Yasser Abed-Rabbo, a top official in the Palestine Liberation Organization, says that “U.S. efforts will increase in coming weeks and will include other Arab parties, such as Jordan and Egypt.”

Abed-Rabbo told a local radio in the West Bank on Monday that an Arab League delegation will visit Washington as part of these efforts.

Israel has said it’s ready for immediate talks, while the Palestinians say Israel must first freeze settlement building on lands it captured in 1967, which Palestinians want for their future state.

During his visit to Mideast last week, President Barack Obama sided with the Israeli view.

…read more
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AP Analysis: In Mideast, partial deal tantalizes

As the U.S. president prepares to reinsert himself in the Israeli-Palestinian conflict, his best hope may be to set aside grand hopes for a final agreement and make do with a partial deal.

An interim settlement would leave neither side with full satisfaction, and the Palestinians in particular strongly oppose it for fear that it will become permanent. But with gaps seemingly unbridgeable on the same key issues that have scuttled all previous peace efforts, a piecemeal approach may be just enough to yield a sovereign Palestinian state, albeit an imperfect one.

Barack Obama heads to the region Wednesday in a long-awaited trip whose agenda includes hopes of restarting negotiations. The White House has been careful to lower expectations, saying Obama will mainly listen and learn as he speaks to Israeli Prime Minister Benjamin Netanyahu and Palestinian President Mahmoud Abbas.

But U.S. officials confirm the idea of an interim agreement, while not their preference, has been under consideration. One U.S. official, who spoke on condition of anonymity because he wasn’t authorized to speak publicly on the matter, said new Secretary of State John Kerry “is looking for options on a way forward” and that an interim arrangement has been among several ideas being explored.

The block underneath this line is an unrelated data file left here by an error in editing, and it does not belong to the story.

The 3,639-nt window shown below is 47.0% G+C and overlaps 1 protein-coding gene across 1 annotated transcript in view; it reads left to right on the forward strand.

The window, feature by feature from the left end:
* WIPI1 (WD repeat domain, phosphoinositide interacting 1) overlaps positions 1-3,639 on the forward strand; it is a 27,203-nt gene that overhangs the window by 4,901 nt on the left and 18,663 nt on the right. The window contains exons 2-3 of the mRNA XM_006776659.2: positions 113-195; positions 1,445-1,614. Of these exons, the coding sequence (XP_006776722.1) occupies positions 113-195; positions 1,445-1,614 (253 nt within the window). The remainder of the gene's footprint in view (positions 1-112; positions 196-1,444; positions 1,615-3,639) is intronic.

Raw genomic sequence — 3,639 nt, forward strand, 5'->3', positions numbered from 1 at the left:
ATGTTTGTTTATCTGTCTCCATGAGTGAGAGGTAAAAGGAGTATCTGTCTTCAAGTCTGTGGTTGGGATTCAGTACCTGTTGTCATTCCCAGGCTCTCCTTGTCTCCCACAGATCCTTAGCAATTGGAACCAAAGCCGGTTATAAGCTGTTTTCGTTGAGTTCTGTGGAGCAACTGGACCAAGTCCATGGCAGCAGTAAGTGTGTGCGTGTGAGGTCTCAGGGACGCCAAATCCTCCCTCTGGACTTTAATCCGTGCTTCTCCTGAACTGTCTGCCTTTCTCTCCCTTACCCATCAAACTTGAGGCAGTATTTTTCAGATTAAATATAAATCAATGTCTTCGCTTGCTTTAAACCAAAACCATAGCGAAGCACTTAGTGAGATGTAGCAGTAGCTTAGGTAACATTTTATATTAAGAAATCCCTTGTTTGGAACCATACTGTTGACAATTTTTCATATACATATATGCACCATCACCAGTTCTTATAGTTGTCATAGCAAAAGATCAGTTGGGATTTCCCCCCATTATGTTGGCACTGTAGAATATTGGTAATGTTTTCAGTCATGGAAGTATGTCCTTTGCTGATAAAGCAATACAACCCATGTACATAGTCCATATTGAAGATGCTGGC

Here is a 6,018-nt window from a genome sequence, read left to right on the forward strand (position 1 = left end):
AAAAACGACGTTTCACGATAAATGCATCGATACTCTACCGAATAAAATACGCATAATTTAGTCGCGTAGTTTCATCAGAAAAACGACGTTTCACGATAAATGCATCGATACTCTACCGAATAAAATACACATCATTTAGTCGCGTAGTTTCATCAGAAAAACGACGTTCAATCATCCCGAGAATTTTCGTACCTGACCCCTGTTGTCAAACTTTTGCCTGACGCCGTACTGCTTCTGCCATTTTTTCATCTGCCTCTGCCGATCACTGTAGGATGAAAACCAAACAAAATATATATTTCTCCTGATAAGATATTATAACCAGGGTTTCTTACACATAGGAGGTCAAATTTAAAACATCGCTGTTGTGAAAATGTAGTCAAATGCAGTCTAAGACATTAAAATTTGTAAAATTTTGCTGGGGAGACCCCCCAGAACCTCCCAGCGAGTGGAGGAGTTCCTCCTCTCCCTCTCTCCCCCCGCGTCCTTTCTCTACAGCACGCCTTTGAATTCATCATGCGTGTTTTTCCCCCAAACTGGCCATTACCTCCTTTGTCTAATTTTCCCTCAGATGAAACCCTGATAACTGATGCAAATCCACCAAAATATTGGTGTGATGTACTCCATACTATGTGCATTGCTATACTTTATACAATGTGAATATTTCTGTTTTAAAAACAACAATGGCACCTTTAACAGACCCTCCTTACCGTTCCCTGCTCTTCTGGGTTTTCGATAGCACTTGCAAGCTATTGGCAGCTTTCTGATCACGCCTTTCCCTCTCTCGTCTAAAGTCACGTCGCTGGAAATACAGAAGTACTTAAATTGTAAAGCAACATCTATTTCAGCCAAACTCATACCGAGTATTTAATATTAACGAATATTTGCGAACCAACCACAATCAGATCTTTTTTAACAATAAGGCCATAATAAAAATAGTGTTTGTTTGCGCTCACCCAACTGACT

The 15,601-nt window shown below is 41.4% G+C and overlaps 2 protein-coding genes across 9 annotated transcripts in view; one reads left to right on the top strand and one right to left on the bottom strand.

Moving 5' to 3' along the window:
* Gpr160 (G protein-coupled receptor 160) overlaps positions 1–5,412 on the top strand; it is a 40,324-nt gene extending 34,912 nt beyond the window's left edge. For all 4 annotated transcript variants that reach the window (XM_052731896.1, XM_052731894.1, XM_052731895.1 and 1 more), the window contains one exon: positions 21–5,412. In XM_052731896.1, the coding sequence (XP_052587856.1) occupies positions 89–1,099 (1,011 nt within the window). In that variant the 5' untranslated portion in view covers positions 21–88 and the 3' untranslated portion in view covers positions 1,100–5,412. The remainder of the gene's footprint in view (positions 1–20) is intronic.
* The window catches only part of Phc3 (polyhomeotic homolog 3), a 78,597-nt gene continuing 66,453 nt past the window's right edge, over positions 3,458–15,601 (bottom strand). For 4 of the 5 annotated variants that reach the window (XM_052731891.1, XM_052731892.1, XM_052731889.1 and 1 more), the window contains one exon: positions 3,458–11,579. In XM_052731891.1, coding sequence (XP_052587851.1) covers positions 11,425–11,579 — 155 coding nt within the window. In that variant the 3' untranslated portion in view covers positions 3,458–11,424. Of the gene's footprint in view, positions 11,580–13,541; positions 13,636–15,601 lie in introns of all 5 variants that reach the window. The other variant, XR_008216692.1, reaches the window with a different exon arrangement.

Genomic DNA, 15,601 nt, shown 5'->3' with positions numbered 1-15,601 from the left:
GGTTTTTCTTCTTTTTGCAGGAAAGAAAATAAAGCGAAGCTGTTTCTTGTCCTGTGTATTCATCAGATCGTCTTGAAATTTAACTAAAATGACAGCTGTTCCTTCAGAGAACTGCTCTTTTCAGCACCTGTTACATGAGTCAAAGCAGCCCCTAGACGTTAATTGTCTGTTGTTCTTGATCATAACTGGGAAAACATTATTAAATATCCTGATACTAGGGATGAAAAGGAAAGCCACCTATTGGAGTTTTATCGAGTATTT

“The challenge of diplomacy is to try and find areas where progress can be made, and not always try and seek a complete solution when one is not in the cards at present,” said Dore Gold, a former Israeli ambassador to the U.N. who has served as an informal adviser to Netanyahu.

Netanyahu’s new government, which was inaugurated this week, includes key moderate partners that want movement on the Palestinian front and can bring down the government if they choose.

The Palestinians will be a hard sell. They want a state in all of the West Bank, east Jerusalem and the Gaza Strip, territories captured by Israel in the 1967 Mideast war. From their perspective to suffice with that territory — leaving Israel with over three-quarters of what was British-ruled Palestine until 1948 — is compromise enough.